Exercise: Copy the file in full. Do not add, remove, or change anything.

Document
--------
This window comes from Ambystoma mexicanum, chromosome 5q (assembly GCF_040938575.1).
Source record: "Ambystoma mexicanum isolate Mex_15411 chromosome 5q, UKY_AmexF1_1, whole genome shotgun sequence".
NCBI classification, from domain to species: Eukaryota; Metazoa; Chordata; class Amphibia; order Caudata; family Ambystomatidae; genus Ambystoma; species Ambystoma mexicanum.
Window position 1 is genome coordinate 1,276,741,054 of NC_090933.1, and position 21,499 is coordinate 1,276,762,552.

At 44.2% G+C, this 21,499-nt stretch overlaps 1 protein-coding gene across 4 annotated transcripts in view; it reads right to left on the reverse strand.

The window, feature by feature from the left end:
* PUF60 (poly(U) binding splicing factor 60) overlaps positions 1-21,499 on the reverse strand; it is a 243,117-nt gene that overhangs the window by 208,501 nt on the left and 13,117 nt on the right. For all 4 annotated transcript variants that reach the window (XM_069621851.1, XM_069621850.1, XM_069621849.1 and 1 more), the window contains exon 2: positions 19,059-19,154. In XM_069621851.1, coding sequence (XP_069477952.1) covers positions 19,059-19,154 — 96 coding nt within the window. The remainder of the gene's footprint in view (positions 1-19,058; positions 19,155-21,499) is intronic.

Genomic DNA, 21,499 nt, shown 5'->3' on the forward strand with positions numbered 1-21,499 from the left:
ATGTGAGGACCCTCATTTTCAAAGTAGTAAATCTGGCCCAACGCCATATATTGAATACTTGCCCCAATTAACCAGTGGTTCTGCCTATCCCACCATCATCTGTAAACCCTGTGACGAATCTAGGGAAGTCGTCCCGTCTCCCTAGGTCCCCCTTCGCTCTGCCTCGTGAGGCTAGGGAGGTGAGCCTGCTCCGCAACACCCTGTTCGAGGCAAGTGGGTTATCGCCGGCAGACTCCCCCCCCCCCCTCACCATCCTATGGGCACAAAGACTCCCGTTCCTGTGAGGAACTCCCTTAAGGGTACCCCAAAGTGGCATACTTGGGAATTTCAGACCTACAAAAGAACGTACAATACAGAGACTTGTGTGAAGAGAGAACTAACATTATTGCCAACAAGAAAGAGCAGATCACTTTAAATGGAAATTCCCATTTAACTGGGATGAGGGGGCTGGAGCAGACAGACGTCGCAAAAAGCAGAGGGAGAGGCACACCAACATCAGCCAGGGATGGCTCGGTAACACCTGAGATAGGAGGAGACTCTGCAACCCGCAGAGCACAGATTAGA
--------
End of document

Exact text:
This window comes from Ambystoma mexicanum, chromosome 5q (assembly GCF_040938575.1).
Source record: "Ambystoma mexicanum isolate Mex_15411 chromosome 5q, UKY_AmexF1_1, whole genome shotgun sequence".
NCBI classification, from domain to species: Eukaryota; Metazoa; Chordata; class Amphibia; order Caudata; family Ambystomatidae; genus Ambystoma; species Ambystoma mexicanum.
Window position 1 is genome coordinate 1,276,741,054 of NC_090933.1, and position 21,499 is coordinate 1,276,762,552.

At 44.2% G+C, this 21,499-nt stretch overlaps 1 protein-coding gene across 4 annotated transcripts in view; it reads right to left on the reverse strand.

The window, feature by feature from the left end:
* PUF60 (poly(U) binding splicing factor 60) overlaps positions 1-21,499 on the reverse strand; it is a 243,117-nt gene that overhangs the window by 208,501 nt on the left and 13,117 nt on the right. For all 4 annotated transcript variants that reach the window (XM_069621851.1, XM_069621850.1, XM_069621849.1 and 1 more), the window contains exon 2: positions 19,059-19,154. In XM_069621851.1, coding sequence (XP_069477952.1) covers positions 19,059-19,154 — 96 coding nt within the window. The remainder of the gene's footprint in view (positions 1-19,058; positions 19,155-21,499) is intronic.

Genomic DNA, 21,499 nt, shown 5'->3' on the forward strand with positions numbered 1-21,499 from the left:
ATGTGAGGACCCTCATTTTCAAAGTAGTAAATCTGGCCCAACGCCATATATTGAATACTTGCCCCAATTAACCAGTGGTTCTGCCTATCCCACCATCATCTGTAAACCCTGTGACGAATCTAGGGAAGTCGTCCCGTCTCCCTAGGTCCCCCTTCGCTCTGCCTCGTGAGGCTAGGGAGGTGAGCCTGCTCCGCAACACCCTGTTCGAGGCAAGTGGGTTATCGCCGGCAGACTCCCCCCCCCCCCTCACCATCCTATGGGCACAAAGACTCCCGTTCCTGTGAGGAACTCCCTTAAGGGTACCCCAAAGTGGCATACTTGGGAATTTCAGACCTACAAAAGAACGTACAATACAGAGACTTGTGTGAAGAGAGAACTAACATTATTGCCAACAAGAAAGAGCAGATCACTTTAAATGGAAATTCCCATTTAACTGGGATGAGGGGGCTGGAGCAGACAGACGTCGCAAAAAGCAGAGGGAGAGGCACACCAACATCAGCCAGGGATGGCTCGGTAACACCTGAGATAGGAGGAGACTCTGCAACCCGCAGAGCACAGATTAGA